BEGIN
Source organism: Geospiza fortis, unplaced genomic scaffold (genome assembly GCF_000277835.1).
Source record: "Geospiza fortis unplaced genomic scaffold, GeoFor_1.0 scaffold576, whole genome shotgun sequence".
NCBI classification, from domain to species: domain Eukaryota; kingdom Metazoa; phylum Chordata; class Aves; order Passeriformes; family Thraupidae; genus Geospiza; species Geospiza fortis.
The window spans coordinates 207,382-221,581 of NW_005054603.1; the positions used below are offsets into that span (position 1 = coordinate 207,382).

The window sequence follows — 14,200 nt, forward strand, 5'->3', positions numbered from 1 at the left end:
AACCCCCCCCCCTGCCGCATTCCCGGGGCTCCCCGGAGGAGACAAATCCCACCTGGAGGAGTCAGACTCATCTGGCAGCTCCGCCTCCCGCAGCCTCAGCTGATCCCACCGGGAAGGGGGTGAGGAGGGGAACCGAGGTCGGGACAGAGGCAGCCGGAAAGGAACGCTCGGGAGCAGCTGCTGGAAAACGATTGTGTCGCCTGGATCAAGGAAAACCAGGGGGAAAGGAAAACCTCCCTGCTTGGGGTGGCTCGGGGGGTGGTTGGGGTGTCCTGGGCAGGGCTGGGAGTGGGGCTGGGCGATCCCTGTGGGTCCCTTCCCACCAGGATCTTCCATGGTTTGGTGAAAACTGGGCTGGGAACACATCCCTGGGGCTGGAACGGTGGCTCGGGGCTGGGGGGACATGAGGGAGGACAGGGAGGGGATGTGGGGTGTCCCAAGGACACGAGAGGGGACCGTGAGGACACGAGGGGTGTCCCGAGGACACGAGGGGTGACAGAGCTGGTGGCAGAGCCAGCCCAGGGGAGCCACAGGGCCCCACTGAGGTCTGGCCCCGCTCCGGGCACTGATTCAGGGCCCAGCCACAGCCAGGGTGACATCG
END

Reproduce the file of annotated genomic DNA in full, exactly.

Source organism: Geospiza fortis, unplaced genomic scaffold (genome assembly GCF_000277835.1).
Source record: "Geospiza fortis unplaced genomic scaffold, GeoFor_1.0 scaffold576, whole genome shotgun sequence".
NCBI classification, from domain to species: domain Eukaryota; kingdom Metazoa; phylum Chordata; class Aves; order Passeriformes; family Thraupidae; genus Geospiza; species Geospiza fortis.
The window spans coordinates 207,382-221,581 of NW_005054603.1; the positions used below are offsets into that span (position 1 = coordinate 207,382).

The window sequence follows — 14,200 nt, forward strand, 5'->3', positions numbered from 1 at the left end:
AACCCCCCCCCCTGCCGCATTCCCGGGGCTCCCCGGAGGAGACAAATCCCACCTGGAGGAGTCAGACTCATCTGGCAGCTCCGCCTCCCGCAGCCTCAGCTGATCCCACCGGGAAGGGGGTGAGGAGGGGAACCGAGGTCGGGACAGAGGCAGCCGGAAAGGAACGCTCGGGAGCAGCTGCTGGAAAACGATTGTGTCGCCTGGATCAAGGAAAACCAGGGGGAAAGGAAAACCTCCCTGCTTGGGGTGGCTCGGGGGGTGGTTGGGGTGTCCTGGGCAGGGCTGGGAGTGGGGCTGGGCGATCCCTGTGGGTCCCTTCCCACCAGGATCTTCCATGGTTTGGTGAAAACTGGGCTGGGAACACATCCCTGGGGCTGGAACGGTGGCTCGGGGCTGGGGGGACATGAGGGAGGACAGGGAGGGGATGTGGGGTGTCCCAAGGACACGAGAGGGGACCGTGAGGACACGAGGGGTGTCCCGAGGACACGAGGGGTGACAGAGCTGGTGGCAGAGCCAGCCCAGGGGAGCCACAGGGCCCCACTGAGGTCTGGCCCCGCTCCGGGCACTGATTCAGGGCCCAGCCACAGCCAGGGTGACATCG